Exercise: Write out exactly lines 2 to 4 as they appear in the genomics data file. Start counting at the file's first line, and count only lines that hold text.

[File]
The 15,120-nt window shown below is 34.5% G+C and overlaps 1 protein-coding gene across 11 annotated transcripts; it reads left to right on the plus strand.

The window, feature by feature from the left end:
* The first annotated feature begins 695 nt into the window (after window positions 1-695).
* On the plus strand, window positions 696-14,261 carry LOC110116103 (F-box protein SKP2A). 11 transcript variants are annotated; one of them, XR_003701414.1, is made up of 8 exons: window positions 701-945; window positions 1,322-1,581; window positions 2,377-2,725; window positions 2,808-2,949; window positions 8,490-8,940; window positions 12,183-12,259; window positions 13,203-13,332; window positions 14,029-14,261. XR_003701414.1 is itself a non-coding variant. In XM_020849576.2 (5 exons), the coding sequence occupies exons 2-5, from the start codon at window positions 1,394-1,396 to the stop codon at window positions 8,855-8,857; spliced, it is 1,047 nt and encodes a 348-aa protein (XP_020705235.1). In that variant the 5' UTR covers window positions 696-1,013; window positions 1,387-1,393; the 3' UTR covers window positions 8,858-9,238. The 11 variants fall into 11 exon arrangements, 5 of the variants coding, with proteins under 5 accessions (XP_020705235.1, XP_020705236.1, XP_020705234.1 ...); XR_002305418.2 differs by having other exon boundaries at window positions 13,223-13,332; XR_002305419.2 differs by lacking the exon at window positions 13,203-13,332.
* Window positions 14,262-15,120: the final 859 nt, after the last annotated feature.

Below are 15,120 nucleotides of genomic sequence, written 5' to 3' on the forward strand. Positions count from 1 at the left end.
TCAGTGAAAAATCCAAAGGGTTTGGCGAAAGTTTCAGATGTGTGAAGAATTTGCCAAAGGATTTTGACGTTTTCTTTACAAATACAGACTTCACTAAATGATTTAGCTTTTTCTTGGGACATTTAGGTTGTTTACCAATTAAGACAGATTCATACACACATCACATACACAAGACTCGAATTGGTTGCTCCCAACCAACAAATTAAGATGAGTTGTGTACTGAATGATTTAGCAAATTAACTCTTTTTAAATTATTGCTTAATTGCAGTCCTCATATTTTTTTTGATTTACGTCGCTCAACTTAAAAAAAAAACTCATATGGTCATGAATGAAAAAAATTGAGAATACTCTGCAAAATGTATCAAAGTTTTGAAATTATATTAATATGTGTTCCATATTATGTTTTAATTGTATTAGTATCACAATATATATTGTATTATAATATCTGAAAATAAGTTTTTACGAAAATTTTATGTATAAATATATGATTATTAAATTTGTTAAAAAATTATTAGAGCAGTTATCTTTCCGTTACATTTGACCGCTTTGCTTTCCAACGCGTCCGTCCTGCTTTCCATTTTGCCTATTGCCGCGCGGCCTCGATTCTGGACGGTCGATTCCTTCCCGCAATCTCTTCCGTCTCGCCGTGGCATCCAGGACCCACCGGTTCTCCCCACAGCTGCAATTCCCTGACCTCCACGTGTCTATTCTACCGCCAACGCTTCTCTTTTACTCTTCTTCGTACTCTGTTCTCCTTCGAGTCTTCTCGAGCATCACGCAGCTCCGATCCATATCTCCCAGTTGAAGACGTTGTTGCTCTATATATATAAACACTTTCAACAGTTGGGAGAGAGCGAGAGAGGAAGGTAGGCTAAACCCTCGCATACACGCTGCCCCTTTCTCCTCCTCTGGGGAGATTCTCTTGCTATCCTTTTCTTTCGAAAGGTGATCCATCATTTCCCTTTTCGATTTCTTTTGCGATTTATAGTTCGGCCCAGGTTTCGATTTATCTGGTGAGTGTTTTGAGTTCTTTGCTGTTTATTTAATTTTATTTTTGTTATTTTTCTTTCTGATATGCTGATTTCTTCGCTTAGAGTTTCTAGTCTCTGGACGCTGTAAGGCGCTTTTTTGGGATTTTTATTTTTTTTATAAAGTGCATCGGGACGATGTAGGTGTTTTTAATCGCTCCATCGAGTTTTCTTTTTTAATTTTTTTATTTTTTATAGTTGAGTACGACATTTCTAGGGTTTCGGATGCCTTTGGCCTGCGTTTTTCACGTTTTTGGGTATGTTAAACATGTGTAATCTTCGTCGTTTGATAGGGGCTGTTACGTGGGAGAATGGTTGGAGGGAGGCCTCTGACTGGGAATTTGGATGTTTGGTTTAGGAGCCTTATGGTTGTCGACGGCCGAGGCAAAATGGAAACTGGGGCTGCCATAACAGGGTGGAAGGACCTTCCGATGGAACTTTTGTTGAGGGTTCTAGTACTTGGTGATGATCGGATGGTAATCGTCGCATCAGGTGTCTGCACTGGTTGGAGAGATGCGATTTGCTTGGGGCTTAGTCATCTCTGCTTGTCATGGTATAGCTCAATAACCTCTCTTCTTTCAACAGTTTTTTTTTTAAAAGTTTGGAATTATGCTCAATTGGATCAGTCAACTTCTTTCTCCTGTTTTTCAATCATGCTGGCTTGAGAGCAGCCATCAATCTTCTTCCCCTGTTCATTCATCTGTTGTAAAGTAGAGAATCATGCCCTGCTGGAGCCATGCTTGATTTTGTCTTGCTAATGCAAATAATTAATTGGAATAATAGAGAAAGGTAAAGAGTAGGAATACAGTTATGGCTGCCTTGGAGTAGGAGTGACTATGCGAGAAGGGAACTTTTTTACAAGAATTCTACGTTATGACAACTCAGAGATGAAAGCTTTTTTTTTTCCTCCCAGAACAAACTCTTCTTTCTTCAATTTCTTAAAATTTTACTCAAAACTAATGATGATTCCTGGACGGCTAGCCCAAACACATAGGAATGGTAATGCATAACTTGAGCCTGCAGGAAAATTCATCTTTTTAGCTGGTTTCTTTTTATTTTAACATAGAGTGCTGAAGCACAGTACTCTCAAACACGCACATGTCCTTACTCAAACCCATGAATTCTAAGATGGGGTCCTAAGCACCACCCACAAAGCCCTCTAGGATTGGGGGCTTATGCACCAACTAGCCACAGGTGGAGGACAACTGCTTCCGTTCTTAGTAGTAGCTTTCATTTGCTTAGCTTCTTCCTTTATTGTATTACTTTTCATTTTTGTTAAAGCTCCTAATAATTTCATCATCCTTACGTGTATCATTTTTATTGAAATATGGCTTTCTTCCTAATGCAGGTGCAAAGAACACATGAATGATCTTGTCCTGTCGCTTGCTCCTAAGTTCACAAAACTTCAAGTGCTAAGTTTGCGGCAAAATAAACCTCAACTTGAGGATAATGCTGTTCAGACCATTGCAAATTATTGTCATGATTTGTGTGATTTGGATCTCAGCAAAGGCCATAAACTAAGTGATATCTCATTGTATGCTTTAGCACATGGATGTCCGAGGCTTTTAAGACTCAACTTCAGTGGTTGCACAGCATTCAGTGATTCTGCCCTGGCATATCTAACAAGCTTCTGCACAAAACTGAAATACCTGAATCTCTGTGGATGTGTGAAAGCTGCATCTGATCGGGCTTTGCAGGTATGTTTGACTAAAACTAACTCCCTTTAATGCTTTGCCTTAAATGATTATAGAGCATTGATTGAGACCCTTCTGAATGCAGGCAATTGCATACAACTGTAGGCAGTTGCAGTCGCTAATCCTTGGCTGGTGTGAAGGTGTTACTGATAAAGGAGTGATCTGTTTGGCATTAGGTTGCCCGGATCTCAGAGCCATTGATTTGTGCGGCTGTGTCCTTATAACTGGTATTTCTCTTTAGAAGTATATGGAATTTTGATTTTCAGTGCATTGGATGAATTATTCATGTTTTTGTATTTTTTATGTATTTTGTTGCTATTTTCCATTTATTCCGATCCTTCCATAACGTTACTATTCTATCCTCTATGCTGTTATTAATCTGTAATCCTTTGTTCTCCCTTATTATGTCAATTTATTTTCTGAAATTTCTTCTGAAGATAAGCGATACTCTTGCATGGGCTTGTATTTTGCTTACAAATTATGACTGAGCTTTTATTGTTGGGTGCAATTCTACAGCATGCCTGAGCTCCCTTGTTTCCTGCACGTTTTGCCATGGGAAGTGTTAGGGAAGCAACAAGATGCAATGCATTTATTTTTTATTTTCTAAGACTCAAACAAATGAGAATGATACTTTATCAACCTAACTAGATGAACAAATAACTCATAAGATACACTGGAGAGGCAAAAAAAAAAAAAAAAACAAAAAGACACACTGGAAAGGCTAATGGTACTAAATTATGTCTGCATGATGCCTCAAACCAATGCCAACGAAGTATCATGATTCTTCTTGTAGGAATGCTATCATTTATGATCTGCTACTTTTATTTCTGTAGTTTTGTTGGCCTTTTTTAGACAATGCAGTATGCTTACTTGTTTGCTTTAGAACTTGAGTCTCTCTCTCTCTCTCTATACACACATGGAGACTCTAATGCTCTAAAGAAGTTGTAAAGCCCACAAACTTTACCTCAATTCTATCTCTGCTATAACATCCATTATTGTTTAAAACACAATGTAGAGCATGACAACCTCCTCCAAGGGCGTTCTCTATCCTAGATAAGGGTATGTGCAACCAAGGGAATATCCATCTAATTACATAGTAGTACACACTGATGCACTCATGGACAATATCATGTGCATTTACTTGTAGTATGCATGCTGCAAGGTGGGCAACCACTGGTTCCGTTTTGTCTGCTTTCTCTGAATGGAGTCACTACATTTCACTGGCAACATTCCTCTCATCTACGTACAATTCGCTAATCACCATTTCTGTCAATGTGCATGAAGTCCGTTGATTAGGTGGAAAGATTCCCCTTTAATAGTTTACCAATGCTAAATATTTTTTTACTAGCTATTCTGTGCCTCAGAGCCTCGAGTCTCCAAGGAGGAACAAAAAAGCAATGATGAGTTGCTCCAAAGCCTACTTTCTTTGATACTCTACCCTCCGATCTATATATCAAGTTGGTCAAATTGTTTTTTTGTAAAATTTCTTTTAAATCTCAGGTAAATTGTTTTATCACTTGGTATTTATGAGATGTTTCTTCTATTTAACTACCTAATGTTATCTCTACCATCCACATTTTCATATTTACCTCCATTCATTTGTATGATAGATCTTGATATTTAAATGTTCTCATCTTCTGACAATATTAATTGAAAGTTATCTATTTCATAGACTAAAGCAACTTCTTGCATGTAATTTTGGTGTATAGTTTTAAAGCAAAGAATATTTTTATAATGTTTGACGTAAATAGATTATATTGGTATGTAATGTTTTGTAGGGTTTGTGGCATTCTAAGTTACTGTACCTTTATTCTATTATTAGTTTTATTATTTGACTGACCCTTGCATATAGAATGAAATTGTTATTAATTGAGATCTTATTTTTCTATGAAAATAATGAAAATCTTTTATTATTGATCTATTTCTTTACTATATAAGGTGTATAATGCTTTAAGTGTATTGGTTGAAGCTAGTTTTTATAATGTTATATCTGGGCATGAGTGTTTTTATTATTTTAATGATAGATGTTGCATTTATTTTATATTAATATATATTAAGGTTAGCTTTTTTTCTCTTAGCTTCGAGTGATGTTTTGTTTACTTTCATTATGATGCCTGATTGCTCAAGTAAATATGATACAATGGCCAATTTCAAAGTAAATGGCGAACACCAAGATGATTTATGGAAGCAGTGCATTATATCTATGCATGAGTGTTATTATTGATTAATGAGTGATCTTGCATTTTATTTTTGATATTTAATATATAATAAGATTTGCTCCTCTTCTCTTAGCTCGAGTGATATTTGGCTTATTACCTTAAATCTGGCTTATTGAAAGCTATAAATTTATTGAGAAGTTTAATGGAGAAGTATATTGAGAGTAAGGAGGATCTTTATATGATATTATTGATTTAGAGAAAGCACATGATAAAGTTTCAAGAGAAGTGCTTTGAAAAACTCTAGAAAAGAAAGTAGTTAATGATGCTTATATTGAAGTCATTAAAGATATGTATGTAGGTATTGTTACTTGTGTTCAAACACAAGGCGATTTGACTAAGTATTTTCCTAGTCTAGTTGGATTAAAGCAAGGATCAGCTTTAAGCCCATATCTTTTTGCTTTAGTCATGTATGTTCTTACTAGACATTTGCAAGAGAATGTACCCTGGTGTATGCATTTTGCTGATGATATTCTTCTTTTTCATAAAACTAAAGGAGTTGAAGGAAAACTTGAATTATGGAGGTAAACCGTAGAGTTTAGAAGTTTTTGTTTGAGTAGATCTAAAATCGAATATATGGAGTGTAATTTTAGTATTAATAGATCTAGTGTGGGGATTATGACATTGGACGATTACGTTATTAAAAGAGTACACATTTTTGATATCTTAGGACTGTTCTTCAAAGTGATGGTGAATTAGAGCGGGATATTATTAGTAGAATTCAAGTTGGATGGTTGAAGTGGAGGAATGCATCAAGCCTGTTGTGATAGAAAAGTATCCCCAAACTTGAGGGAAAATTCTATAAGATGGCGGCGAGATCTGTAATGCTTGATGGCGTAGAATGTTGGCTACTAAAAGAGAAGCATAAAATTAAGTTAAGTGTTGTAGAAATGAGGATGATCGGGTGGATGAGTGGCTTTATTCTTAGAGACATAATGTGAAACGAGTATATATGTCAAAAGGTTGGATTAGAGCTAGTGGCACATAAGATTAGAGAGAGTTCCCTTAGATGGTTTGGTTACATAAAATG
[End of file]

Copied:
The window, feature by feature from the left end:
* The first annotated feature begins 695 nt into the window (after window positions 1-695).
* On the plus strand, window positions 696-14,261 carry LOC110116103 (F-box protein SKP2A). 11 transcript variants are annotated; one of them, XR_003701414.1, is made up of 8 exons: window positions 701-945; window positions 1,322-1,581; window positions 2,377-2,725; window positions 2,808-2,949; window positions 8,490-8,940; window positions 12,183-12,259; window positions 13,203-13,332; window positions 14,029-14,261. XR_003701414.1 is itself a non-coding variant. In XM_020849576.2 (5 exons), the coding sequence occupies exons 2-5, from the start codon at window positions 1,394-1,396 to the stop codon at window positions 8,855-8,857; spliced, it is 1,047 nt and encodes a 348-aa protein (XP_020705235.1). In that variant the 5' UTR covers window positions 696-1,013; window positions 1,387-1,393; the 3' UTR covers window positions 8,858-9,238. The 11 variants fall into 11 exon arrangements, 5 of the variants coding, with proteins under 5 accessions (XP_020705235.1, XP_020705236.1, XP_020705234.1 ...); XR_002305418.2 differs by having other exon boundaries at window positions 13,223-13,332; XR_002305419.2 differs by lacking the exon at window positions 13,203-13,332.